By: Chris Oliver, Vanguard Staff Writer
History isn’t just a focus on the past, but rather an understanding of how and why things happen in today’s world.
Brad Jarvis, associate professor of history, said that an understanding of the past explains a lot in the present.
“In order to get a true understanding of today’s world, current affairs, the politics and why things are the way they are, knowing the history is a must,” he said.
“History is a door-opener,” he said. “You learn important skills such as writing techniques, critical thinking skills that might not be occupation specific, but are traits that all employers are looking for.”
Most students looking for a job regarding history look to the K-12 teaching positions open and often go through the history education major. However the demand for K-12 history jobs across the country has been weak in recent years, with Michigan being exceptionally low on demand for such positions.
Some students also choose to go to graduate school and pursue a career in academia.
Thomas Renna, professor of history, spoke about the importance of having a strong faculty in the history department for students who wish to continue their education.
“The quality of our faculty is what really makes this program stand out,” he said. “It is very important for letters of recommendation to come from quality scholars, and we have a number of senior scholars here on staff.”
Jeremy Killion, history junior, also spoke of how the courses have been very helpful in preparing him for both graduate school and his career goal of being a history professor.
“The courses themselves involve quite a bit of research and writing,” he said. “In grad school and as a professor, you will be involved in a lot of research and writing, so the history courses and faculty really help prepare you for this.”
Each faculty member has a specified knowledge of an area of history. For example, one professor may focus in ancient history while another may concentrate on U.S. Civil War history.
Renna said that the faculty are willing to assist those students who are thinking about pursuing post-bachelor’s studies.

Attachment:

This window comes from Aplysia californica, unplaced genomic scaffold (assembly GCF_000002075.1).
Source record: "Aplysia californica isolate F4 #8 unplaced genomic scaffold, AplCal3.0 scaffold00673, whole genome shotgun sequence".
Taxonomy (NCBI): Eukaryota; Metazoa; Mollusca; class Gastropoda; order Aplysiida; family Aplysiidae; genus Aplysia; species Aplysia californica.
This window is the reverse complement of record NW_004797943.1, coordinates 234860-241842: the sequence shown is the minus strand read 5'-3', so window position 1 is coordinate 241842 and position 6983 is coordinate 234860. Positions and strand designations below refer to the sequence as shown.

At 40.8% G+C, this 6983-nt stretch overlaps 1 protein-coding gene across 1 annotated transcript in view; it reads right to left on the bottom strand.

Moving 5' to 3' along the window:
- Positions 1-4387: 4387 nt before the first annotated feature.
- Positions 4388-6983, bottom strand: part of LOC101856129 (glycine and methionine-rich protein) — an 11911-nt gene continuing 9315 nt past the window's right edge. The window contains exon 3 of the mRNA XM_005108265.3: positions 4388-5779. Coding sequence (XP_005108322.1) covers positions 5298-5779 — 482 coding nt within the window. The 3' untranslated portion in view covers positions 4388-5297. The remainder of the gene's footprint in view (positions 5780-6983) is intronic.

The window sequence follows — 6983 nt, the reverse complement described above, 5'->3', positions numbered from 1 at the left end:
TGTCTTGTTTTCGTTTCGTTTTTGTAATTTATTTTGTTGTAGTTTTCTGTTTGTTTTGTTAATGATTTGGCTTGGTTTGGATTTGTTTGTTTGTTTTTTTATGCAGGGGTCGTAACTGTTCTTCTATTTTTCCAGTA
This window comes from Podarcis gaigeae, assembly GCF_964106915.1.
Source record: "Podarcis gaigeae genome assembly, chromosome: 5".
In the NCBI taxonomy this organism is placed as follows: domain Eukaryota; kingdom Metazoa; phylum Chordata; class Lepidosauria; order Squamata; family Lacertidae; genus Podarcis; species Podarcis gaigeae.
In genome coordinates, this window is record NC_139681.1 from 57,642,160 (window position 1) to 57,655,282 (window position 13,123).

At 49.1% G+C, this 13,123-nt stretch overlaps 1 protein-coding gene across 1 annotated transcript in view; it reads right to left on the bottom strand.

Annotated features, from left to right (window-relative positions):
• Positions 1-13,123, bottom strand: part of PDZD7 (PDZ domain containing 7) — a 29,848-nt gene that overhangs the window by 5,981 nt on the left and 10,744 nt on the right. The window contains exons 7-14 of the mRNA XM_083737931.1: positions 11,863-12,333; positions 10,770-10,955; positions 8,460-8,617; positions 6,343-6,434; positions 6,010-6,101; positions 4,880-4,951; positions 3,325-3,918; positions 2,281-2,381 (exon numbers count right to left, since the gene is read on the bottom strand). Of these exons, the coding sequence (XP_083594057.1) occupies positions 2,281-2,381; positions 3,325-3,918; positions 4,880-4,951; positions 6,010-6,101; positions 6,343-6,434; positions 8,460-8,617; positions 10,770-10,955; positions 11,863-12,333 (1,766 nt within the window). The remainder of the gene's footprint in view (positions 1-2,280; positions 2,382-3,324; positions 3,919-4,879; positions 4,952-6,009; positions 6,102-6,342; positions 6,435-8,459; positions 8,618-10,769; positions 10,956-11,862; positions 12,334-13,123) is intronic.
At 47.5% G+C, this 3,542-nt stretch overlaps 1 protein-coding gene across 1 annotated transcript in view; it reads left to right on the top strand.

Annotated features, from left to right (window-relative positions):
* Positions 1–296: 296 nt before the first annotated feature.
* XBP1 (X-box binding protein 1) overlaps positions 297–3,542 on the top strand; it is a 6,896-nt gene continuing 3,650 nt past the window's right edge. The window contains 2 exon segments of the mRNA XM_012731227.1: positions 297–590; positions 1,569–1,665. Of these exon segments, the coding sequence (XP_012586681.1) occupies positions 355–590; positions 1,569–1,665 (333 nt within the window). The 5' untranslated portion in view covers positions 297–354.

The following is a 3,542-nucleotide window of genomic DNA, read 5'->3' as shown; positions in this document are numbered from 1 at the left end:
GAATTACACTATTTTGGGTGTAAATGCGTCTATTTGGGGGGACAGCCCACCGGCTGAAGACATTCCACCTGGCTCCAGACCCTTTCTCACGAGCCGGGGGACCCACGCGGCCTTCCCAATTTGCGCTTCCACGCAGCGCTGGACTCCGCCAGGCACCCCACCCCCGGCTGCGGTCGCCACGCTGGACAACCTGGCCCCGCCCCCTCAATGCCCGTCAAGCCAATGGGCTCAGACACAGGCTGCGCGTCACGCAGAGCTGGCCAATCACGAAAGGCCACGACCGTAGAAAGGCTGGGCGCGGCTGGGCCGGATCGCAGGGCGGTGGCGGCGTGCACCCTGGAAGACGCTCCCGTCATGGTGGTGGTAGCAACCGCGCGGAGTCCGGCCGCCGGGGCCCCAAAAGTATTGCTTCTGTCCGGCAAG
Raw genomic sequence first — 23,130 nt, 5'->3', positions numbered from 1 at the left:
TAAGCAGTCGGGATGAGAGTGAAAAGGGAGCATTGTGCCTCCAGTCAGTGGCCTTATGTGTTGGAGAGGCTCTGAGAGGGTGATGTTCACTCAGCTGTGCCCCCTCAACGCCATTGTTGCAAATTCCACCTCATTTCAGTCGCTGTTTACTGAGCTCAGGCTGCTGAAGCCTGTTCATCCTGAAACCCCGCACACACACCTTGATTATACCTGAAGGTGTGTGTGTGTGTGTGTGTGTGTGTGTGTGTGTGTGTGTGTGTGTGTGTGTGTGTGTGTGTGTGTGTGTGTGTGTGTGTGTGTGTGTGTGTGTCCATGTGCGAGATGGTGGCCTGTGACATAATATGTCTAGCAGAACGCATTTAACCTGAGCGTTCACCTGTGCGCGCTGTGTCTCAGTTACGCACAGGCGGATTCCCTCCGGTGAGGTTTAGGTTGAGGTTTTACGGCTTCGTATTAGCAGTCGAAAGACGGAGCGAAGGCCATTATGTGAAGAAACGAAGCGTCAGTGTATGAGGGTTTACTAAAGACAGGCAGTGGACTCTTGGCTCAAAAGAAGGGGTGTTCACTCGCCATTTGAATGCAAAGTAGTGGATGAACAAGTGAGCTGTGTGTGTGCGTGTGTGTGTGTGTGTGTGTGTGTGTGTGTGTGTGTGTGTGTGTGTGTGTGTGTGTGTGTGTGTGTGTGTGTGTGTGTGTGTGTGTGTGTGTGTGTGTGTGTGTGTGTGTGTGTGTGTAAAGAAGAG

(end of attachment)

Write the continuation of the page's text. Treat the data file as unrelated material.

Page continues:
“Our staff is aggressive in helping students who are serious about going to grad school,” he said. “The faculty has a huge commitment to this school, and I am always impressed with amount of help that is given to students.”
Killion also spoke of the help students receive from the history faculty.
“I get pretty good career advice from the professors as well as advice on choosing and getting accepted into grad school,” he said. “A couple of years ago, we even put together a discussion panel for graduate school where students and some faculty talked about grad schools and how to get accepted into them.”
There are a number of internships in the Great Lakes Bay region that look for students in the history program.
Public and private organizations look for students to fill internships at museums, libraries, historical sites and archive management settings.
Jarvis spoke about the importance of internships and how they open doors for students while still in school.
“I have had students who have gone on to do internships at libraries or museums and they get hired into a full-time position while they are still in school,” he said.
Renna said that internships are the best sort of experience a student can have going into the job field or going into graduate school.
“There is nothing better than an internship,” he said. “Any kind of internship even loosely related to your major greatly improves your resume.”
Renna also spoke extensively on the benefits of a history minor.
“A minor in history shows that you have a broader perspective than just what you major in,” he said. “And I recommend students speaking to their faculty advisers to see if it’s right for them.”